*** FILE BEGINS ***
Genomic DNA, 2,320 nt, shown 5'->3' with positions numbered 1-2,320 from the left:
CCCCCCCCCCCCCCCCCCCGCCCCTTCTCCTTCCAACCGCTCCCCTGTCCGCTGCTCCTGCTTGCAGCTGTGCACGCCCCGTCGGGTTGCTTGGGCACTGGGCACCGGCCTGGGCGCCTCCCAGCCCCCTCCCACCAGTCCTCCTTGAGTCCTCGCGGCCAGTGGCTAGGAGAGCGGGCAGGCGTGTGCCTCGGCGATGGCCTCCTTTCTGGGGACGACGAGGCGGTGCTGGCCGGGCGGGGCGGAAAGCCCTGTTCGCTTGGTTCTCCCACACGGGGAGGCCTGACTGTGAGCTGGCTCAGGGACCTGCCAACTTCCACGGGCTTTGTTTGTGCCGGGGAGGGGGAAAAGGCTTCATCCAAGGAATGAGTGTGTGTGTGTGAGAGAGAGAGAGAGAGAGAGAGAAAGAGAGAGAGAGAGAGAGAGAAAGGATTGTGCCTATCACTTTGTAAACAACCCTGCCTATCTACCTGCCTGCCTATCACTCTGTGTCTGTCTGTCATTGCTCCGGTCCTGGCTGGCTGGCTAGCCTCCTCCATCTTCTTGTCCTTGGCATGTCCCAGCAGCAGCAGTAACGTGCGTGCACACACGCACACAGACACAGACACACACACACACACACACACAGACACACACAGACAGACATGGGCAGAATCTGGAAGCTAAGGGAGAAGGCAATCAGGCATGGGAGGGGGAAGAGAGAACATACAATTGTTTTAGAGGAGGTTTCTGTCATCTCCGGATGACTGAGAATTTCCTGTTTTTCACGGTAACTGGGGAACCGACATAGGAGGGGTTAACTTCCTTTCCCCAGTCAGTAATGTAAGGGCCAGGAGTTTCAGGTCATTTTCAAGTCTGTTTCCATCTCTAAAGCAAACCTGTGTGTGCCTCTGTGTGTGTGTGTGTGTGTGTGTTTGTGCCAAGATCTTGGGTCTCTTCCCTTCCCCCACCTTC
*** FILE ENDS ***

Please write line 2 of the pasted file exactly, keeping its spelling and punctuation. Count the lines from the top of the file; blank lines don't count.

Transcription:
CCCCCCCCCCCCCCCCCCCGCCCCTTCTCCTTCCAACCGCTCCCCTGTCCGCTGCTCCTGCTTGCAGCTGTGCACGCCCCGTCGGGTTGCTTGGGCACTGGGCACCGGCCTGGGCGCCTCCCAGCCCCCTCCCACCAGTCCTCCTTGAGTCCTCGCGGCCAGTGGCTAGGAGAGCGGGCAGGCGTGTGCCTCGGCGATGGCCTCCTTTCTGGGGACGACGAGGCGGTGCTGGCCGGGCGGGGCGGAAAGCCCTGTTCGCTTGGTTCTCCCACACGGGGAGGCCTGACTGTGAGCTGGCTCAGGGACCTGCCAACTTCCACGGGCTTTGTTTGTGCCGGGGAGGGGGAAAAGGCTTCATCCAAGGAATGAGTGTGTGTGTGTGAGAGAGAGAGAGAGAGAGAGAGAAAGAGAGAGAGAGAGAGAGAGAAAGGATTGTGCCTATCACTTTGTAAACAACCCTGCCTATCTACCTGCCTGCCTATCACTCTGTGTCTGTCTGTCATTGCTCCGGTCCTGGCTGGCTGGCTAGCCTCCTCCATCTTCTTGTCCTTGGCATGTCCCAGCAGCAGCAGTAACGTGCGTGCACACACGCACACAGACACAGACACACACACACACACACACACAGACACACACAGACAGACATGGGCAGAATCTGGAAGCTAAGGGAGAAGGCAATCAGGCATGGGAGGGGGAAGAGAGAACATACAATTGTTTTAGAGGAGGTTTCTGTCATCTCCGGATGACTGAGAATTTCCTGTTTTTCACGGTAACTGGGGAACCGACATAGGAGGGGTTAACTTCCTTTCCCCAGTCAGTAATGTAAGGGCCAGGAGTTTCAGGTCATTTTCAAGTCTGTTTCCATCTCTAAAGCAAACCTGTGTGTGCCTCTGTGTGTGTGTGTGTGTGTGTGTTTGTGCCAAGATCTTGGGTCTCTTCCCTTCCCCCACCTTC